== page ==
The Issue – Drive-By Distractions One of the greatest distractions in the workplace occurs when people pass by our office. We often catch their eye and they come in or they just come in one their own accord. Either way we’re the victim of a drive-by distraction. One option is to close the door. However,[…]
Spaghetti on a plate. That’s what many of our calendars – electronic or paper – look like. All of our appointments and lists of to-dos mixed together in one place. This accomplishes one of our goals: to get everything written down in one place. However, it doesn’t accomplish our primary goal: to get everything done in a timely fashion with minimum stress.
Another (food-related) way to look at this issue is to answer these questions:
- Do you have a kitchen?
- If so, do you have a silverware drawer?
- And a junk drawer?
- Does your calendar look like your silverware drawer or your junk drawer?
This is the fun, interactive example I use during my Focus Pocus: 24 Tricks for Regaining Command of Your Day seminar to get people thinking about how they can be more efficient and productive. The point is that getting everything into one place is the first step in efficient productivity. The second step is having a sorting system for all those things so your brain doesn’t have to constantly sort things before selecting which to do next.
Two things happened today that prompted this article. The first occurred during a keynote speech I was delivering at the Society of Financial Examiners annual educational conference.
The room was filled with four hundred executives who had gathered to hear some modern-day time management suggestions. I was talking about how important it is to get some down time during the day to refresh and refocus. In a moment of clarity, I blurted out, “And whatever happened to recess?” The question drew a rousing cheer and loud applause! I thought to myself, “Yeah, whatever did happen to recess?”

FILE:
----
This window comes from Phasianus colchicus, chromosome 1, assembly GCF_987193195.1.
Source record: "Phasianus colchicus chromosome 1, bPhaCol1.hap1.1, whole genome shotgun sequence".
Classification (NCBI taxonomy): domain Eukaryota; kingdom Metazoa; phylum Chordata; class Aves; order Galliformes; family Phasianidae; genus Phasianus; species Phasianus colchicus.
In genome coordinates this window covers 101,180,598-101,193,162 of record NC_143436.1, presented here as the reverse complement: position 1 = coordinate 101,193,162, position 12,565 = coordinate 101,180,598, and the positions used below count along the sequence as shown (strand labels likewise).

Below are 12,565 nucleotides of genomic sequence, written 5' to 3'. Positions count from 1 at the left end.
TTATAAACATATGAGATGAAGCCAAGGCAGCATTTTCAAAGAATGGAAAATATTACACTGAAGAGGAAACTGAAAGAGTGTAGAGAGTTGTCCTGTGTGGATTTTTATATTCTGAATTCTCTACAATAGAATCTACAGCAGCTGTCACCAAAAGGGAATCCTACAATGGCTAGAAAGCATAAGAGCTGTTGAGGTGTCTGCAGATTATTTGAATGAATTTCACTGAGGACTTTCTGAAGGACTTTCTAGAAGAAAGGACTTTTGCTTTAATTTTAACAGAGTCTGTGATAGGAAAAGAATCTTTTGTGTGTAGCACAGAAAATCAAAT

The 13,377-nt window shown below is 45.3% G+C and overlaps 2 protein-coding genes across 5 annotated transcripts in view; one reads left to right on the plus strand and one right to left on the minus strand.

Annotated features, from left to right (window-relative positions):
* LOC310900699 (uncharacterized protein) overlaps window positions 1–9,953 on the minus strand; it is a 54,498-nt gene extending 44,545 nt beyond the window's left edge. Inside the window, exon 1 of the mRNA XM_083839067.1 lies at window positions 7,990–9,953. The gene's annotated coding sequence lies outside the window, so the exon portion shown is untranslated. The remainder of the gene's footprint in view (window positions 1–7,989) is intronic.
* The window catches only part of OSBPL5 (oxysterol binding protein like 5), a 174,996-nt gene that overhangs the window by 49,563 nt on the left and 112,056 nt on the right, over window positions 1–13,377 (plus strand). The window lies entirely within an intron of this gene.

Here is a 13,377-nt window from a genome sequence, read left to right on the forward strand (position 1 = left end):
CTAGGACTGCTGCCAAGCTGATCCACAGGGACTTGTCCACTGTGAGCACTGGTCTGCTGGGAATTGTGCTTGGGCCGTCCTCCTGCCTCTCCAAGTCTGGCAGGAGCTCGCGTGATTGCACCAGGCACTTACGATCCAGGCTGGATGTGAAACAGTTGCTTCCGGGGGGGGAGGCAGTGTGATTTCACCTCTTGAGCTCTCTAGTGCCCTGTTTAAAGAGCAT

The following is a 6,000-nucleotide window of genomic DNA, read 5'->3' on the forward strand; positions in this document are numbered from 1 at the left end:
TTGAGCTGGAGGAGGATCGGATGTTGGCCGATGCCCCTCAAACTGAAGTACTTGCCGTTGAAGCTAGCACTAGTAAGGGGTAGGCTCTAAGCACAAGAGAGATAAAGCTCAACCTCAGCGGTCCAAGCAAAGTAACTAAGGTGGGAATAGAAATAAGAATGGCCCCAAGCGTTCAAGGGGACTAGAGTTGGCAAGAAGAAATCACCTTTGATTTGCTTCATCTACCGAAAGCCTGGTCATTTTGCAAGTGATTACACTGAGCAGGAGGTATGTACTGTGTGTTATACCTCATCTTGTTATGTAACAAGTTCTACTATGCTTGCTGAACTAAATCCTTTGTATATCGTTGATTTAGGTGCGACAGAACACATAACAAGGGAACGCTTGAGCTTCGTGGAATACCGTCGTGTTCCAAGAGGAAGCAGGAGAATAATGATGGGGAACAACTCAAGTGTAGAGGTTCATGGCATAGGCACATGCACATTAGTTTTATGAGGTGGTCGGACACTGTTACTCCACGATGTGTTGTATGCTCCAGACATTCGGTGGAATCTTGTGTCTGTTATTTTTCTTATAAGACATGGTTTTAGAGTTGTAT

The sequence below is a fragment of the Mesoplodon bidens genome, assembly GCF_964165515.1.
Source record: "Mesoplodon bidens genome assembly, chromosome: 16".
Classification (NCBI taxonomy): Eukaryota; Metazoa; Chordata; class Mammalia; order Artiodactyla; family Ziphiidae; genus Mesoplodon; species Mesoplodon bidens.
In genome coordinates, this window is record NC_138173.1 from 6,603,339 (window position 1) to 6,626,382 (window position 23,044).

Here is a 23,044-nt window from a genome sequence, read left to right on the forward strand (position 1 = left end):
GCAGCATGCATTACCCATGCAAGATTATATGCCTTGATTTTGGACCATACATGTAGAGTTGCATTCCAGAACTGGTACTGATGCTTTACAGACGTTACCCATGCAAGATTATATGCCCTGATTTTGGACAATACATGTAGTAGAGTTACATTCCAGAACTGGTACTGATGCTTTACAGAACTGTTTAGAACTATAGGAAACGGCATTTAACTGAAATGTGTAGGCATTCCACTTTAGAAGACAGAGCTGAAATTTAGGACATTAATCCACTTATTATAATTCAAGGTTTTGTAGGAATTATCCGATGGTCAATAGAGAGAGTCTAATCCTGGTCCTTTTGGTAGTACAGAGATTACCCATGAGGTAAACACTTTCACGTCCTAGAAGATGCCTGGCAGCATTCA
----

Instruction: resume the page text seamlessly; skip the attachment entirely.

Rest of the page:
An hour later, I was reviewing my e-mail on the way to the airport. There was a fairly lengthy thread started by my business partner in my other business – Outdoorplay. He was congratulating our Customer Service Manager on closing a large phone order.
The conversation really took off though when our General Manager announced that tomorrow’s lunch would be pizza compliments of the company. Everyone was congratulating Stacey, thanking Brian, and debating what type of pizzas should be ordered. You can’t mandate the kind of collegiality a simple pizza party can produce.
My inbound marketing coach, Mike Redbord, at HubSpot recently observed that I was an “average” blogger. The trouble is that he’s right! I post a new blog article about every seven to ten days and most of them are somewhat long…ish, averaging in the neighborhood of 1,000 to 1,200 words each. Who’s got that much time anymore?
Mike’s okay with my blogging since we’re going to focus our work more on the static content pages of my web site – with the view of increasing the number of people contacting me to learn more about my non-blogging services. That is, the ones I get paid for! But his words haunted me all weekend and it slowly dawned on me that his message to me and my message to my clients are very similar – small, incremental change aggregates into large benefit.
With that in mind, here’s a short snippet of thought to consider.
Instead of doing the normal “set your goals” first-of-the-year post that you’d expect from a productivity guy, I wanted to do something different. The purpose of New Year’s resolutions is to take stock of our lives and, hopefully, find things we can improve. However, making a list of resolutions that invariably fail is not only pointless and unproductive, it’s failure – plain and simple. Why do we want to start the year off with a failure?
And then it hit me! The rate of failure of New Year’s resolutions is so high that their failure must have a pattern, a discernible weakness. That got me to thinking. Why do these resolutions (and similar commitments) fail so often? More importantly, how could that dynamic be changed to make keeping resolutions a successful experience?
Much thought and many discussions ensued to uncover the dynamics of resolution failure. The theory proposed below was developed based on these informal research sessions and the actual experiences of success I encountered. I’m sure there are thousands (millions?) of PhDs who could give us all a lesson on the hows and whys we have difficulty maintaining commitments. But, candidly, if they were so smart, they’d be able to do more than explain why we can’t fulfill certain types of commitments, they’d offer us an answer that can be translated into action resulting in success.